03 January 2010

Some steps in Discernmet

I have received a couple emails from someone who is taking a fresh look at the possibility of a vocation. I do not want to disclose anything personal about this person, but I would like to share some general points just in case there is any one else in the same position.

Trying to discern your vocation is TOUGH. I think it is tougher for women because there are so very many orders. It is important to remember that a lot of the spiritual life is just you and God in silence. Every human being has issues,and in honest silence they will slowly rise to the surface. For instance, I never realised how judgmental I was being. In distractions from prayer, my judgmental-ness came quickly to the surface. Even though I did not vocalise any of it, I was shocked how bad I was (am). But, like the rest of life,I rely on God's grace for assistance.

So as you look at your vocation, look at its component parts.
  1. I consider the core of any vocation to be responding to God's Love with our love. Whether you are married or single, in religious life or not, God calls us to live a life of love.
  2. You should go to a monastery (of men or women) and experience the Divine Office, also called The Liturgy of the Hours. If you check out a monastery's daily time table it might have: Lauds, Vespers, Compline or Morning Prayer, Evening Prayer, and Night Prayer listed. I had never known about this until I was in my 20's. BUT I love the Divine Office, and it is a large part of my life. There are different ways of celebrating the Divine Office: In Latin, In Modern Translations (I have even seen politically correct translations), sung or recited.
    • This is part of almost the life every nun or sister.
    • Nuns, like monks, are contemplatives and are enclosed to varying degrees. The purpose of enclosure is to keep the distractions of the world out, not to keep you locked in... though at times it can feel that way.
    • Sisters are active, that is, engage in active apostolates("outside" jobs): teaching, nursing, parish ministry, foreign missions, social work. Some orders are very flexible in how they balance prayer life and active ministry.
    • I sought a monastery that celebrated the entire Divine Office in common: Vigils, Lauds, Sext, Terce, None, Vespers, and Compline. Some active orders might only celebrate Lauds and Vespers in common. You have to decide what you like.
  3. You also have to decide, do you want to live alone, in a small group, in a larger group. Small groups are toughest and require a lot of patience, compassion, and Love. In an order like the Carthusians, you are basically a hermit: most of your days is YOU and GOD in Silence. If that is your calling, it is beautiful. If that is not your calling, it is probably scary. It scares me.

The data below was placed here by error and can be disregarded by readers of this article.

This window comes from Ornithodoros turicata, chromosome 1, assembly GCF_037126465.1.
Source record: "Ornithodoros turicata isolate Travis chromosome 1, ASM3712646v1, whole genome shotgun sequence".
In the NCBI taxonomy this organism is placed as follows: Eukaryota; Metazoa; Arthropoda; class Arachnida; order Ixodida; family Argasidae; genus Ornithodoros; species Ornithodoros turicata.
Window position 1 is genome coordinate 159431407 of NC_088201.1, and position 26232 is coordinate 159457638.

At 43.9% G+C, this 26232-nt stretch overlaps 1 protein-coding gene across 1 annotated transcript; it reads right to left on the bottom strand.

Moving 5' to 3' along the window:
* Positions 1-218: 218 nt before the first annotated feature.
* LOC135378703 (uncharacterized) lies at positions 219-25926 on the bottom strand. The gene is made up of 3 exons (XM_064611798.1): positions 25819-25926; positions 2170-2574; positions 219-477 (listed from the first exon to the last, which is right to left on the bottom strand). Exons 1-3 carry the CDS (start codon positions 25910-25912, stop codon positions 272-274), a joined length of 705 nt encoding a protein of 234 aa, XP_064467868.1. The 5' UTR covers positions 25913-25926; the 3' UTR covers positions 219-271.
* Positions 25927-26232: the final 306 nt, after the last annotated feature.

4. If you are looking at community life, a balance of ages and the presence of other people trying out their vocations is a very good thing. When there are older members you have wisdom on which you can draw; when there are younger members, there is the promise of a future.
On this the Feast of the Epiphany, may we follow our guiding light of Faith to meet our King.

God Bless You all!




  1. And the Divine Office has a call to all Christians, not only the monastic ones. I know you are not saying anything contrary.

    I want those of us who are nonmonastics to read your advice and to know that what you say applies to us too — all Christians are called to seek God in prayer and silence.

    Some people can remove far more of the world’s distractions because they have the gift of monastic life. That is why reading about the monastic life is such an encouragement for the rest of us on the same journey to dwell with God.

  2. John is 100% correct. The Divine Office is the "Prayer of the Church," that is to say the entire Body of Christ. I think it would be beautiful if members of the laity took this up in parishes. Most of the Parish Priest I know prayer the offices every day, but do not have the extra time to lead it publicly.

  3. I was interested in the religious life in my younger days and spent time with religious. Although I never entered one gift that that stayed with me was the divine office. I now have a family and we take elements of the prayer and use them at special times of the year.A wonderful treasure. Lynda